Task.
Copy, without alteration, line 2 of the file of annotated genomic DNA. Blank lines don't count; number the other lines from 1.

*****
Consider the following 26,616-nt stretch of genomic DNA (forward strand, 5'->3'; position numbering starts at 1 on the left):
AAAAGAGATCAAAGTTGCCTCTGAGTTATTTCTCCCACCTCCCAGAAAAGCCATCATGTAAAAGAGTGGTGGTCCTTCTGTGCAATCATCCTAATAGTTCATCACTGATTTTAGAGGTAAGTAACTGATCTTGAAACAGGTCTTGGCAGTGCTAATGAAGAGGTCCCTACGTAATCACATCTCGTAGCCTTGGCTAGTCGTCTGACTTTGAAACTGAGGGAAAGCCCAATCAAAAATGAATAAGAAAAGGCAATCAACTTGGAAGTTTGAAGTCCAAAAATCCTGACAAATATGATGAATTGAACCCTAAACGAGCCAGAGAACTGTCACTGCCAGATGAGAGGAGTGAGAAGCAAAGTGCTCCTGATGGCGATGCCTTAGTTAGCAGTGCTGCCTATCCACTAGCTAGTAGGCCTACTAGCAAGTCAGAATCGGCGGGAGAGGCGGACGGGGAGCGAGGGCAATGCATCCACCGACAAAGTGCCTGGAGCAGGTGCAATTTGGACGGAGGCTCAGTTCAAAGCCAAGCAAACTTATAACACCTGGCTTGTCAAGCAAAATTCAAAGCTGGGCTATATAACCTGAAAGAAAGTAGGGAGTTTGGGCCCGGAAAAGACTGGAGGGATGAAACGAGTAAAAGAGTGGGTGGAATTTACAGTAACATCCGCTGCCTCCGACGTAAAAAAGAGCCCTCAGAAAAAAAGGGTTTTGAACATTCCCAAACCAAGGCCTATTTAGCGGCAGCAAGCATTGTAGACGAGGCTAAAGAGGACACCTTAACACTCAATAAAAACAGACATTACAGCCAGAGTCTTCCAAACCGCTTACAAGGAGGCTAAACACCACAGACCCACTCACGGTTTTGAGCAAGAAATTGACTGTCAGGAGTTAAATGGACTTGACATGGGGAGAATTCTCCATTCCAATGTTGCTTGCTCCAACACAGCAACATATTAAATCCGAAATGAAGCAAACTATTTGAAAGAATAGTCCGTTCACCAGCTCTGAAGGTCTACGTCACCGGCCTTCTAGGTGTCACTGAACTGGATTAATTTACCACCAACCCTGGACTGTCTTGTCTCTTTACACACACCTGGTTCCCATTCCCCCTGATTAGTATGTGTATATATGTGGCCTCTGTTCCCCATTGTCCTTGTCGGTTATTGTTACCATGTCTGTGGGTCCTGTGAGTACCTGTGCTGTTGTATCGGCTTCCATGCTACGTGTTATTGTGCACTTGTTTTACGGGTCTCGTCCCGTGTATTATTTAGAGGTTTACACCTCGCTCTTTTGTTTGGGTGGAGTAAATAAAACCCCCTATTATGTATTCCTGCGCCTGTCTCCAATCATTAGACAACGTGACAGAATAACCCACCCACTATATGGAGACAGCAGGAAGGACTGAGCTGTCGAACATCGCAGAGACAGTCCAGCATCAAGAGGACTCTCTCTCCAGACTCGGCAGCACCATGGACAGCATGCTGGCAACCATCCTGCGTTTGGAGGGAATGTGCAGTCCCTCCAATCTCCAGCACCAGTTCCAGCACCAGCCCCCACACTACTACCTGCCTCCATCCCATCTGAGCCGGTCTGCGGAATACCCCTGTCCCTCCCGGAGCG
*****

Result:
AAAAGAGATCAAAGTTGCCTCTGAGTTATTTCTCCCACCTCCCAGAAAAGCCATCATGTAAAAGAGTGGTGGTCCTTCTGTGCAATCATCCTAATAGTTCATCACTGATTTTAGAGGTAAGTAACTGATCTTGAAACAGGTCTTGGCAGTGCTAATGAAGAGGTCCCTACGTAATCACATCTCGTAGCCTTGGCTAGTCGTCTGACTTTGAAACTGAGGGAAAGCCCAATCAAAAATGAATAAGAAAAGGCAATCAACTTGGAAGTTTGAAGTCCAAAAATCCTGACAAATATGATGAATTGAACCCTAAACGAGCCAGAGAACTGTCACTGCCAGATGAGAGGAGTGAGAAGCAAAGTGCTCCTGATGGCGATGCCTTAGTTAGCAGTGCTGCCTATCCACTAGCTAGTAGGCCTACTAGCAAGTCAGAATCGGCGGGAGAGGCGGACGGGGAGCGAGGGCAATGCATCCACCGACAAAGTGCCTGGAGCAGGTGCAATTTGGACGGAGGCTCAGTTCAAAGCCAAGCAAACTTATAACACCTGGCTTGTCAAGCAAAATTCAAAGCTGGGCTATATAACCTGAAAGAAAGTAGGGAGTTTGGGCCCGGAAAAGACTGGAGGGATGAAACGAGTAAAAGAGTGGGTGGAATTTACAGTAACATCCGCTGCCTCCGACGTAAAAAAGAGCCCTCAGAAAAAAAGGGTTTTGAACATTCCCAAACCAAGGCCTATTTAGCGGCAGCAAGCATTGTAGACGAGGCTAAAGAGGACACCTTAACACTCAATAAAAACAGACATTACAGCCAGAGTCTTCCAAACCGCTTACAAGGAGGCTAAACACCACAGACCCACTCACGGTTTTGAGCAAGAAATTGACTGTCAGGAGTTAAATGGACTTGACATGGGGAGAATTCTCCATTCCAATGTTGCTTGCTCCAACACAGCAACATATTAAATCCGAAATGAAGCAAACTATTTGAAAGAATAGTCCGTTCACCAGCTCTGAAGGTCTACGTCACCGGCCTTCTAGGTGTCACTGAACTGGATTAATTTACCACCAACCCTGGACTGTCTTGTCTCTTTACACACACCTGGTTCCCATTCCCCCTGATTAGTATGTGTATATATGTGGCCTCTGTTCCCCATTGTCCTTGTCGGTTATTGTTACCATGTCTGTGGGTCCTGTGAGTACCTGTGCTGTTGTATCGGCTTCCATGCTACGTGTTATTGTGCACTTGTTTTACGGGTCTCGTCCCGTGTATTATTTAGAGGTTTACACCTCGCTCTTTTGTTTGGGTGGAGTAAATAAAACCCCCTATTATGTATTCCTGCGCCTGTCTCCAATCATTAGACAACGTGACAGAATAACCCACCCACTATATGGAGACAGCAGGAAGGACTGAGCTGTCGAACATCGCAGAGACAGTCCAGCATCAAGAGGACTCTCTCTCCAGACTCGGCAGCACCATGGACAGCATGCTGGCAACCATCCTGCGTTTGGAGGGAATGTGCAGTCCCTCCAATCTCCAGCACCAGTTCCAGCACCAGCCCCCACACTACTACCTGCCTCCATCCCATCTGAGCCGGTCTGCGGAATACCCCTGTCCCTCCCGGAGCG